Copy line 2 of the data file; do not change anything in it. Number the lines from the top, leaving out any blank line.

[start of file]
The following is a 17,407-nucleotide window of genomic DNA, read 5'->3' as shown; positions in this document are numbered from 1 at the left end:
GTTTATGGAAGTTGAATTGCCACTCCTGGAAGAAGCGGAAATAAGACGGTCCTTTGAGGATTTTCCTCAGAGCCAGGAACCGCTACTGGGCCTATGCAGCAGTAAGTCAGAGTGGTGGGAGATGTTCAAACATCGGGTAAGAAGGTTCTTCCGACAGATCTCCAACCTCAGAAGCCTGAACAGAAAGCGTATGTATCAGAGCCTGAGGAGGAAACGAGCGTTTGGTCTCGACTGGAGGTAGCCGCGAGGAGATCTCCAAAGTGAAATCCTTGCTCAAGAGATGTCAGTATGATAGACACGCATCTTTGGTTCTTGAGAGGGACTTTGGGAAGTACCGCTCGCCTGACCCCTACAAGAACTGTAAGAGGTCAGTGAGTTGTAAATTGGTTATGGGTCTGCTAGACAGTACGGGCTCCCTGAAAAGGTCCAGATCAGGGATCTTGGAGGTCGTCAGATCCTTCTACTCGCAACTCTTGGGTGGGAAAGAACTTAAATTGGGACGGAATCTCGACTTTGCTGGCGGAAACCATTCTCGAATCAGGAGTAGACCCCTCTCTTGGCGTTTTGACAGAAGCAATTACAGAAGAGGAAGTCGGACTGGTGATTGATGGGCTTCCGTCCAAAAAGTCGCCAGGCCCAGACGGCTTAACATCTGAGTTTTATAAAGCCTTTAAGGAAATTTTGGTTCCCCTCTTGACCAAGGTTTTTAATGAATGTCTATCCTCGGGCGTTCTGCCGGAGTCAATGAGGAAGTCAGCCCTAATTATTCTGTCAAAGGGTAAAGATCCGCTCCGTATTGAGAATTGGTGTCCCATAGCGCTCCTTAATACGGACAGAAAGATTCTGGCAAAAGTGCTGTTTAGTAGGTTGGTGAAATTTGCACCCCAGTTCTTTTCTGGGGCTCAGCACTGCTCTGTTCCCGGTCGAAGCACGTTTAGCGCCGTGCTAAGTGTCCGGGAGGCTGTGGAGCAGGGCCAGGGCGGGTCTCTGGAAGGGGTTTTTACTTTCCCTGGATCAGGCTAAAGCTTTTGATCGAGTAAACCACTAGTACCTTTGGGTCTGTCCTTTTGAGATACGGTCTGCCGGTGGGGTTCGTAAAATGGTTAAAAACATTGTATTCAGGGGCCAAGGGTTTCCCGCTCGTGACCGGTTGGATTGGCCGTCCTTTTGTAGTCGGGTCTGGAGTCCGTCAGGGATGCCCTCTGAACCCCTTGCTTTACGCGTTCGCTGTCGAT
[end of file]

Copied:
GTTTATGGAAGTTGAATTGCCACTCCTGGAAGAAGCGGAAATAAGACGGTCCTTTGAGGATTTTCCTCAGAGCCAGGAACCGCTACTGGGCCTATGCAGCAGTAAGTCAGAGTGGTGGGAGATGTTCAAACATCGGGTAAGAAGGTTCTTCCGACAGATCTCCAACCTCAGAAGCCTGAACAGAAAGCGTATGTATCAGAGCCTGAGGAGGAAACGAGCGTTTGGTCTCGACTGGAGGTAGCCGCGAGGAGATCTCCAAAGTGAAATCCTTGCTCAAGAGATGTCAGTATGATAGACACGCATCTTTGGTTCTTGAGAGGGACTTTGGGAAGTACCGCTCGCCTGACCCCTACAAGAACTGTAAGAGGTCAGTGAGTTGTAAATTGGTTATGGGTCTGCTAGACAGTACGGGCTCCCTGAAAAGGTCCAGATCAGGGATCTTGGAGGTCGTCAGATCCTTCTACTCGCAACTCTTGGGTGGGAAAGAACTTAAATTGGGACGGAATCTCGACTTTGCTGGCGGAAACCATTCTCGAATCAGGAGTAGACCCCTCTCTTGGCGTTTTGACAGAAGCAATTACAGAAGAGGAAGTCGGACTGGTGATTGATGGGCTTCCGTCCAAAAAGTCGCCAGGCCCAGACGGCTTAACATCTGAGTTTTATAAAGCCTTTAAGGAAATTTTGGTTCCCCTCTTGACCAAGGTTTTTAATGAATGTCTATCCTCGGGCGTTCTGCCGGAGTCAATGAGGAAGTCAGCCCTAATTATTCTGTCAAAGGGTAAAGATCCGCTCCGTATTGAGAATTGGTGTCCCATAGCGCTCCTTAATACGGACAGAAAGATTCTGGCAAAAGTGCTGTTTAGTAGGTTGGTGAAATTTGCACCCCAGTTCTTTTCTGGGGCTCAGCACTGCTCTGTTCCCGGTCGAAGCACGTTTAGCGCCGTGCTAAGTGTCCGGGAGGCTGTGGAGCAGGGCCAGGGCGGGTCTCTGGAAGGGGTTTTTACTTTCCCTGGATCAGGCTAAAGCTTTTGATCGAGTAAACCACTAGTACCTTTGGGTCTGTCCTTTTGAGATACGGTCTGCCGGTGGGGTTCGTAAAATGGTTAAAAACATTGTATTCAGGGGCCAAGGGTTTCCCGCTCGTGACCGGTTGGATTGGCCGTCCTTTTGTAGTCGGGTCTGGAGTCCGTCAGGGATGCCCTCTGAACCCCTTGCTTTACGCGTTCGCTGTCGAT